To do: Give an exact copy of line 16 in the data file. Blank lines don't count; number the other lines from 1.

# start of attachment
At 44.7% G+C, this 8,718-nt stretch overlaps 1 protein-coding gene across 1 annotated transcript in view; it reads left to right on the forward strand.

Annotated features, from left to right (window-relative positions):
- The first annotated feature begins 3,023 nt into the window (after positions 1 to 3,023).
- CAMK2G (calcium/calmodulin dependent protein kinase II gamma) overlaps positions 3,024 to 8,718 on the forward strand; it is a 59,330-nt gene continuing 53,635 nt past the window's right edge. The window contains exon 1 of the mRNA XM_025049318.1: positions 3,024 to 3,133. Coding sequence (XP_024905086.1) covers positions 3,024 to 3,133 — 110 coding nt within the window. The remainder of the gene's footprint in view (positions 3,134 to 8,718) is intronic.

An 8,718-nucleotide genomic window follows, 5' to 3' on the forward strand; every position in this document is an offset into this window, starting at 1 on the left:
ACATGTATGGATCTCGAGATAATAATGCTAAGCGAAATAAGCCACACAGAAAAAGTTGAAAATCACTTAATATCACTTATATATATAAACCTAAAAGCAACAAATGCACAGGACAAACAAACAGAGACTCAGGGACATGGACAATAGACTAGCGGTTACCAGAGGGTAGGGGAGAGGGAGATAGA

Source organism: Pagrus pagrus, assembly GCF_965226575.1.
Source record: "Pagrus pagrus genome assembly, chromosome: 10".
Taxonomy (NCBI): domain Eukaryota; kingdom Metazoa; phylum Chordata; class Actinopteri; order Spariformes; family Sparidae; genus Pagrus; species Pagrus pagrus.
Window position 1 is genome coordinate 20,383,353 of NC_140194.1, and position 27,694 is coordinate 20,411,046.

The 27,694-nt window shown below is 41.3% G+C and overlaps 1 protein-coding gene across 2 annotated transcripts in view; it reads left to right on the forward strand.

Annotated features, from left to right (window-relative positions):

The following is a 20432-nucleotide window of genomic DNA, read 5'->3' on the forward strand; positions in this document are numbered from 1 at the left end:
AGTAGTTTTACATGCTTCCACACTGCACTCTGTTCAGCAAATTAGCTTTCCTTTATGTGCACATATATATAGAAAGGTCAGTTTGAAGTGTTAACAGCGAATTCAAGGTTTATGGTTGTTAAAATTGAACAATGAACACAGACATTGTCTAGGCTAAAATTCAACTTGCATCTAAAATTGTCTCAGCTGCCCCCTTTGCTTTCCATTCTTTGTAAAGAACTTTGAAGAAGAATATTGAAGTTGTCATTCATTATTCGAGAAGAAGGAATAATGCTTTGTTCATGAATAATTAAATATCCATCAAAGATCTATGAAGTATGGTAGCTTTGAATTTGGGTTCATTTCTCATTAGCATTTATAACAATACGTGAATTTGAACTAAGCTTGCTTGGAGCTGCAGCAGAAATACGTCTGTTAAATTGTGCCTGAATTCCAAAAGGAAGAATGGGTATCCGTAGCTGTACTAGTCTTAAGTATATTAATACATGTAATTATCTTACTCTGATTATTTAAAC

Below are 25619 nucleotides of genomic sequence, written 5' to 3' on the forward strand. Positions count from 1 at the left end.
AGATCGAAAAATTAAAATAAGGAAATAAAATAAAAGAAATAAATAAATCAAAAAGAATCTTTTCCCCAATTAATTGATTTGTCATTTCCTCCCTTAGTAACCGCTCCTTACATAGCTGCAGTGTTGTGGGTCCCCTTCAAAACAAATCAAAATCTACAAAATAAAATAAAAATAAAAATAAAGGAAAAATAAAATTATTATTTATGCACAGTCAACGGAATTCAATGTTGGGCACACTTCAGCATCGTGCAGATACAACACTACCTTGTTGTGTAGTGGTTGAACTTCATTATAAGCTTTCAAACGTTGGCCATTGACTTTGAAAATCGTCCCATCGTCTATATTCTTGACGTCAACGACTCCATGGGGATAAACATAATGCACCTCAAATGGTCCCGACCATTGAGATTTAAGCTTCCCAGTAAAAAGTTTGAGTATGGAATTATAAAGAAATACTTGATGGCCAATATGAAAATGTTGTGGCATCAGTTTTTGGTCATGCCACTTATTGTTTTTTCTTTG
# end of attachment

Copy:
AGATCGAAAAATTAAAATAAGGAAATAAAATAAAAGAAATAAATAAATCAAAAAGAATCTTTTCCCCAATTAATTGATTTGTCATTTCCTCCCTTAGTAACCGCTCCTTACATAGCTGCAGTGTTGTGGGTCCCCTTCAAAACAAATCAAAATCTACAAAATAAAATAAAAATAAAAATAAAGGAAAAATAAAATTATTATTTATGCACAGTCAACGGAATTCAATGTTGGGCACACTTCAGCATCGTGCAGATACAACACTACCTTGTTGTGTAGTGGTTGAACTTCATTATAAGCTTTCAAACGTTGGCCATTGACTTTGAAAATCGTCCCATCGTCTATATTCTTGACGTCAACGACTCCATGGGGATAAACATAATGCACCTCAAATGGTCCCGACCATTGAGATTTAAGCTTCCCAGTAAAAAGTTTGAGTATGGAATTATAAAGAAATACTTGATGGCCAATATGAAAATGTTGTGGCATCAGTTTTTGGTCATGCCACTTATTGTTTTTTCTTTG